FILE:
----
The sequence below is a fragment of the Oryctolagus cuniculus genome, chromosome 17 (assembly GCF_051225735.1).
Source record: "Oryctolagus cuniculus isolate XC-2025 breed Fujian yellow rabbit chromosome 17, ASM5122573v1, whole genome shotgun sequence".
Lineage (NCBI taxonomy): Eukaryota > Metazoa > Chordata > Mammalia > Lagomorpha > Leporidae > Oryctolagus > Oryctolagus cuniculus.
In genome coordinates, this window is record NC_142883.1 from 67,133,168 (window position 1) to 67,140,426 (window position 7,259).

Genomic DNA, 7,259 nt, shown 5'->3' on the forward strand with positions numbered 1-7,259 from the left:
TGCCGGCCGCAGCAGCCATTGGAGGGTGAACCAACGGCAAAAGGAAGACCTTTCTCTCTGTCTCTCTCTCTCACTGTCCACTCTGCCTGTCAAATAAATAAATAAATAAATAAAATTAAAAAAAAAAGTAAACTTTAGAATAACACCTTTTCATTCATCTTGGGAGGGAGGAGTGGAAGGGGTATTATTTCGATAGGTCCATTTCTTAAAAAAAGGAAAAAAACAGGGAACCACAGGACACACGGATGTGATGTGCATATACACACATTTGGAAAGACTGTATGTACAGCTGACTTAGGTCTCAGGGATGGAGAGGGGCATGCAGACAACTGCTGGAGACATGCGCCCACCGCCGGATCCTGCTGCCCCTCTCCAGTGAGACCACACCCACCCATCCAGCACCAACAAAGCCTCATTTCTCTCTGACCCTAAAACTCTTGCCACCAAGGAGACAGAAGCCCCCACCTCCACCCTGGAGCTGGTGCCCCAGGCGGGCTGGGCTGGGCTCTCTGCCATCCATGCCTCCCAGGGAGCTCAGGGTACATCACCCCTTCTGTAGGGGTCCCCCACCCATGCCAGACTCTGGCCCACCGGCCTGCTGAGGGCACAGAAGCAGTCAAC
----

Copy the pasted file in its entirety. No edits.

The sequence below is a fragment of the Oryctolagus cuniculus genome, chromosome 17 (assembly GCF_051225735.1).
Source record: "Oryctolagus cuniculus isolate XC-2025 breed Fujian yellow rabbit chromosome 17, ASM5122573v1, whole genome shotgun sequence".
Lineage (NCBI taxonomy): Eukaryota > Metazoa > Chordata > Mammalia > Lagomorpha > Leporidae > Oryctolagus > Oryctolagus cuniculus.
In genome coordinates, this window is record NC_142883.1 from 67,133,168 (window position 1) to 67,140,426 (window position 7,259).

Genomic DNA, 7,259 nt, shown 5'->3' on the forward strand with positions numbered 1-7,259 from the left:
TGCCGGCCGCAGCAGCCATTGGAGGGTGAACCAACGGCAAAAGGAAGACCTTTCTCTCTGTCTCTCTCTCTCACTGTCCACTCTGCCTGTCAAATAAATAAATAAATAAATAAAATTAAAAAAAAAAGTAAACTTTAGAATAACACCTTTTCATTCATCTTGGGAGGGAGGAGTGGAAGGGGTATTATTTCGATAGGTCCATTTCTTAAAAAAAGGAAAAAAACAGGGAACCACAGGACACACGGATGTGATGTGCATATACACACATTTGGAAAGACTGTATGTACAGCTGACTTAGGTCTCAGGGATGGAGAGGGGCATGCAGACAACTGCTGGAGACATGCGCCCACCGCCGGATCCTGCTGCCCCTCTCCAGTGAGACCACACCCACCCATCCAGCACCAACAAAGCCTCATTTCTCTCTGACCCTAAAACTCTTGCCACCAAGGAGACAGAAGCCCCCACCTCCACCCTGGAGCTGGTGCCCCAGGCGGGCTGGGCTGGGCTCTCTGCCATCCATGCCTCCCAGGGAGCTCAGGGTACATCACCCCTTCTGTAGGGGTCCCCCACCCATGCCAGACTCTGGCCCACCGGCCTGCTGAGGGCACAGAAGCAGTCAAC